Tuesday, April 17, 2012
Today you are twenty months and six days old. Not what one might call a traditional milestone birthday. There is no special doctor's visit today, we aren't having a party, and there is no lit candle eagerly waiting for you to blow it out. Today was one of those days when I stop and stare at you, in awe that you are getting so grown up, changing so much every day.
We went to the library today for story time, only as soon as we rushed into the library (five minutes late because I had to convince you to leave Cougar-your giant pillow pet-in the car), I noticed the quiet. The library, even though it is always meant to be a place of quiet, is not quiet during toddler time. And then I realized today is Tuesday and story time moved to Wednesdays now that it is Spring. You ran up and down the stairs in the story time room, completely unfazed by my mistake, while I scooped up a pile of books. You climbed into one of the little chairs at one of the little tables, and I thought we were going to share a delightful story time of our own. Only then you threw a massive temper tantrum, for a reason that is still unclear to me. So our pile of books stayed on the table, and you were carried back to the car, the sentiment, "NO! Books!!!" reverberating through the otherwise still library, while I told you there would be no new books to bring home today, because you had chosen to behave badly.
In the car, you said sorry, and we struck a deal. If you could behave nicely at the post office, then you could still go to the park on the way home, the one with the shoot ball and the dinosaur slide. When I asked if you could behave at the post office you said, "Yes!" and so to the post office we went. While we were there, you drank an entire sippy cup of apple juice and pretended to be bashful, burying your face in my shoulder while the lady behind the counter helped me send peanut butter to Brazil. It's a tricky thing, mailing peanut butter to South America, but you were a dream child the entire time. And so, since you kept up your end of the bargain, I kept mine.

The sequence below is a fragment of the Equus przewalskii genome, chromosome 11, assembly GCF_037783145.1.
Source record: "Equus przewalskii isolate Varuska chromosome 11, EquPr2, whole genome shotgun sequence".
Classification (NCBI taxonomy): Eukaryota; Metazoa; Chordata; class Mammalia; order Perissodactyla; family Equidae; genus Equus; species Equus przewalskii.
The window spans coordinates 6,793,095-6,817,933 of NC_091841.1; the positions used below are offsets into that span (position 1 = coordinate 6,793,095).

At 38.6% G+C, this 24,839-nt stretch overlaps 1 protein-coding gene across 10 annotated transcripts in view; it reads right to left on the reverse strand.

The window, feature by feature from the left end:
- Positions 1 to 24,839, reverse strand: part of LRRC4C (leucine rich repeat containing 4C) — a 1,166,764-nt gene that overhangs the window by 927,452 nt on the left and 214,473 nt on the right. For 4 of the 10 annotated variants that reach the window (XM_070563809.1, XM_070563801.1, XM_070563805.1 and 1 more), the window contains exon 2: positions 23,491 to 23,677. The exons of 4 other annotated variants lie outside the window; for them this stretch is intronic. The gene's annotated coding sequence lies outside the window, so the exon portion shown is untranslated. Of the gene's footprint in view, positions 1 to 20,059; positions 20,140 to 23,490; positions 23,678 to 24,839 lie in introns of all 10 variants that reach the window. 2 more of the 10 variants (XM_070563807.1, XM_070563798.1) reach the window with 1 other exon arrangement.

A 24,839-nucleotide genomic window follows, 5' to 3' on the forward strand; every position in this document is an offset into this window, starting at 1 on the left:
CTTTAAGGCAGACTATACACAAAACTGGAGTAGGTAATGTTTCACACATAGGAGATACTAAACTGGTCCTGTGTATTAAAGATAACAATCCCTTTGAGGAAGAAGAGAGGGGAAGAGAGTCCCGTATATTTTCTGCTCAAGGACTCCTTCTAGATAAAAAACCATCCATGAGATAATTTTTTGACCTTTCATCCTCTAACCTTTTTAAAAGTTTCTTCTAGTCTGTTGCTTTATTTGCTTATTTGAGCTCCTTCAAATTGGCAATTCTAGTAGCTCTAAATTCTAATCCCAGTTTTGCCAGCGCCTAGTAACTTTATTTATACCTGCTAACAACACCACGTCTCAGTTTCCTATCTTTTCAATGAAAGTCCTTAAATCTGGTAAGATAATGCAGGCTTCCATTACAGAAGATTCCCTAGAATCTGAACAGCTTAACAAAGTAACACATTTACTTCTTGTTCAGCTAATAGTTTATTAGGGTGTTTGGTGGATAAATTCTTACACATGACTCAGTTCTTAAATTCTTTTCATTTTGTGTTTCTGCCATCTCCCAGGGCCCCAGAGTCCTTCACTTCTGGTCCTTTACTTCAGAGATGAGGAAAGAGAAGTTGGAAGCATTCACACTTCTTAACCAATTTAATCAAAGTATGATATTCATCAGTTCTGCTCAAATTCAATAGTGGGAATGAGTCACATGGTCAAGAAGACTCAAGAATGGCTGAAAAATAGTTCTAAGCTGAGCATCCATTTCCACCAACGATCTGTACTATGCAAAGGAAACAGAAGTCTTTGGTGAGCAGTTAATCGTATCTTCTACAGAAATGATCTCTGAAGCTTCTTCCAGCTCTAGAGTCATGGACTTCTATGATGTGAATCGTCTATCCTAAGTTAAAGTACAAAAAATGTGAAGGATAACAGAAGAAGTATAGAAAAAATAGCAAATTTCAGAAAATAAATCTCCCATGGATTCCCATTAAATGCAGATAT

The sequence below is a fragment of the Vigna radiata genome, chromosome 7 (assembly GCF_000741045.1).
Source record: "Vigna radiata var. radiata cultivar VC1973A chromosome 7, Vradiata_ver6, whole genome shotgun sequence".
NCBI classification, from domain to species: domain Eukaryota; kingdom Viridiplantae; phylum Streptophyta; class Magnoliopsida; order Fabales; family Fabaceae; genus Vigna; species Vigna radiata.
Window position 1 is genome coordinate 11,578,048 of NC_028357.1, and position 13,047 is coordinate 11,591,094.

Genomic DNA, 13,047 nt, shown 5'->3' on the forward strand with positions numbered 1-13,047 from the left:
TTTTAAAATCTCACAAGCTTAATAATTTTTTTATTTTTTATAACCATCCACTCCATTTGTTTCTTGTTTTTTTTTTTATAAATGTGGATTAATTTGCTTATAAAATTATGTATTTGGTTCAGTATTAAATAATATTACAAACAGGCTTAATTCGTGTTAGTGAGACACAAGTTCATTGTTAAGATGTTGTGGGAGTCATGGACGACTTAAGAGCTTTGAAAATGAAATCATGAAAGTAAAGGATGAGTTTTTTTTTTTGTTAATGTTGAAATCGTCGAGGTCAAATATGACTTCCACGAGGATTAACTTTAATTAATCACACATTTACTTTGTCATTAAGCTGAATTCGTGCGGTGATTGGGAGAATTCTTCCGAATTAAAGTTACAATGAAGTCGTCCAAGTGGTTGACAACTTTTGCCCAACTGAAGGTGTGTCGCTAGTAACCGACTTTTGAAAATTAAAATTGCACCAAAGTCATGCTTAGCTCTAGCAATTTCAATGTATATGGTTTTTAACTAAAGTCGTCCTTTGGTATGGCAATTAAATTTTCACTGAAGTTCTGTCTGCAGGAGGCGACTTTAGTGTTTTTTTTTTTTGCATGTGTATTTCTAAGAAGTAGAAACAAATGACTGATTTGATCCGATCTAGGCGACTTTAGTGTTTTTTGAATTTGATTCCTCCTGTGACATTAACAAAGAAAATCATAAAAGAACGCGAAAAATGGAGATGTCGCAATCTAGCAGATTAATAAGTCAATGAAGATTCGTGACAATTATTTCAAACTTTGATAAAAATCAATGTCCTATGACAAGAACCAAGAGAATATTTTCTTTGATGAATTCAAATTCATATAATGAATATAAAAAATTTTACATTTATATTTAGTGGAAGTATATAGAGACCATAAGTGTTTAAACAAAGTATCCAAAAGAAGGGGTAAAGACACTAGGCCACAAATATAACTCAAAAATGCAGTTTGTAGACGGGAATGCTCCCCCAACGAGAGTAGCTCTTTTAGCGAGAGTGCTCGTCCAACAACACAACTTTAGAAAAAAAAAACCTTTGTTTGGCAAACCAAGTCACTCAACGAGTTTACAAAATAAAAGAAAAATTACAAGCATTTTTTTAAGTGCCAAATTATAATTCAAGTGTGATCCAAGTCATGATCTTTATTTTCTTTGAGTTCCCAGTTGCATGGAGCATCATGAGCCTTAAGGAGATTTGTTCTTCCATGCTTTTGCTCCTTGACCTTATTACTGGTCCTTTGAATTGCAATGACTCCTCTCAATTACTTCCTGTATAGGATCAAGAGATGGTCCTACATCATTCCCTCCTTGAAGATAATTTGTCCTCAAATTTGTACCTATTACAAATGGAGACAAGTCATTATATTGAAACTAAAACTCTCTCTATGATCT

The park was almost empty when we got there, except for two rambunctious boys. You stared at them with wonder, while they slid down the slide head first and jumped from the top of the jungle gym. You explored and climbed and went down the biggest slide in my lap, like you always do, and suddenly you were climbing to the big slide on your own, a very adamant, "No! No! NO!" being the answer when I asked if you wanted me to come, too. And then, there you were, standing at the top of a slide that suddenly looked as tall as a skyscraper, with me at the bottom fighting the urge to climb up and stop you. And then, just as suddenly, there you were, sitting at the top of the slide and counting, "Two! Two! Two!" (because, even though I always count, "One, two, three!" before you slide, two is the only number you say). And then, there you were, laughing at the bottom of the slide, your little blond head thrown back in a huge chuckle, because you had done something great all by yourself.
Today, when you are only twenty months and six days old, I realize that motherhood is full of tiny goodbyes. As you have grown older I've said goodbye to so many things already: the tiny clothes you wore home from the hospital, nursing you in the middle of the night, that fat roll on your wrist that I cried over when I realized it was no longer there. I love watching you grow, Kaden Cub. Even though goodbyes are hard, I am so thankful I get to be there for every hello, too. Today, you said, "Hello, Big Slide, I am big enough and brave enough to play with you." Who knows what hello I will get to witness tomorrow.
I love you.